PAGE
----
Apps and video games can be more than just a fun way to pass time. They can also be educational tools to help your child build skills and compensate for weaknesses. Here are some things to consider as you look for video games and apps that can help with learning and attention issues.
What’s the purpose of the game?
Why is your child playing the game or using the app? There isn’t a right or wrong answer to this question, by the way. Just keep in mind that games and apps that help with academics or class assignments are often different from “just for fun” games. So if you use video games as part of a reward system, those games should be fun and not feel like an extension of homework.
What’s the context?
Consider how the games and apps you’re looking for support other aspects of what your child is learning. What skills does your child already have? Will the game allow your child to practice or build on those skills?
For example, if your child is learning addition in school, a game that allows for more addition practice is probably better than one that focuses on a new math skill, like multiplication. Knowing the skills your child needs to work on (such as math facts or rhyming) can help you look for a game that reinforces those skills.
How challenging is the game?
Educational games can be a fun way to practice problem-solving and other skills. The ideal games will be challenging enough to keep him from getting bored but not so challenging that frustration leads him to give up.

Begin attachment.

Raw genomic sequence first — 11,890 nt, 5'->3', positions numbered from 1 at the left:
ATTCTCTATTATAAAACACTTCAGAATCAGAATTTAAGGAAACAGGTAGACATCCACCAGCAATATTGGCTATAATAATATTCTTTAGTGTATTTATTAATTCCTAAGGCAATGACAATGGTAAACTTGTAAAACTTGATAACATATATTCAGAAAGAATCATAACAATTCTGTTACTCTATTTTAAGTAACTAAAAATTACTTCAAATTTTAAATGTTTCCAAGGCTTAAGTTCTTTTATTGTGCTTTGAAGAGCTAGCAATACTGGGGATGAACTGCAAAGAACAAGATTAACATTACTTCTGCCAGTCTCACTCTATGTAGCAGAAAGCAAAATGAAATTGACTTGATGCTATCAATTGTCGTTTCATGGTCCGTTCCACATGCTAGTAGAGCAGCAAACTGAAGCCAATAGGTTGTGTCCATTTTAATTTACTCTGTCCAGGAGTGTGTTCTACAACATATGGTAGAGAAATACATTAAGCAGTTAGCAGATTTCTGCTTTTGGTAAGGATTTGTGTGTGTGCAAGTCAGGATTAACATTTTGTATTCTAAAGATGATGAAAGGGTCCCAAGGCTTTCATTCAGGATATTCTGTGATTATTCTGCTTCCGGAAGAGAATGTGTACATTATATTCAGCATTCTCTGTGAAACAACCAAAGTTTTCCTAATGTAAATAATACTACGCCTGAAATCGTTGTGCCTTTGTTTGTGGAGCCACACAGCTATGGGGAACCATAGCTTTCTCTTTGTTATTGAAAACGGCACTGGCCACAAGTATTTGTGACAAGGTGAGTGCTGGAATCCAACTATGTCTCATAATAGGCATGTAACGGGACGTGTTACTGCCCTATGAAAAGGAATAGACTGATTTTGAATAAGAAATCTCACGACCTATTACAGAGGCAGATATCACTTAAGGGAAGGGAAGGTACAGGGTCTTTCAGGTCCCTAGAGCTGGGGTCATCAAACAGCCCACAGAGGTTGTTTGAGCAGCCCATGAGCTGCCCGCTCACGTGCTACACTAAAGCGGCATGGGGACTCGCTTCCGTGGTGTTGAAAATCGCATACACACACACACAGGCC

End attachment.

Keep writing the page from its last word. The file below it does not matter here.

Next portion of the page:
Good educational apps and games gradually expect more of your child as the game progresses or new levels are reached. They also allow your child to be in control of the learning experience by featuring open-ended questions and providing an opportunity to explore.
What’s the source of the game?
Knowing who makes a game or app can be helpful. Trusted brands are more likely to feature good role models for kids and are less likely to have inappropriate language or in-game ads.
If you’re not sure about the content of a game or app, Common Sense Media provides detailed reviews. The reviews mention the learning opportunities built into each game or app and include ratings for things like “ease of play” and “violence and scariness.”
What’s the limit?
The American Academy of Pediatrics (AAP) advises parents to avoid screen media entirely for kids under age 2. For older kids, the AAP recommends limiting the entertainment time spent on mobile devices or computers to an hour or two a day. This means that as you’re looking for games and apps, it’s important to help your child maintain a healthy balance between screen time for entertainment and for educational use.
What’s the next step?
Talk to your child’s teacher about games and apps that can help reinforce what he’s learning in class. Tech Finder can also help you search for appropriate games and apps based on your child’s age, learning issues and type of electronic device.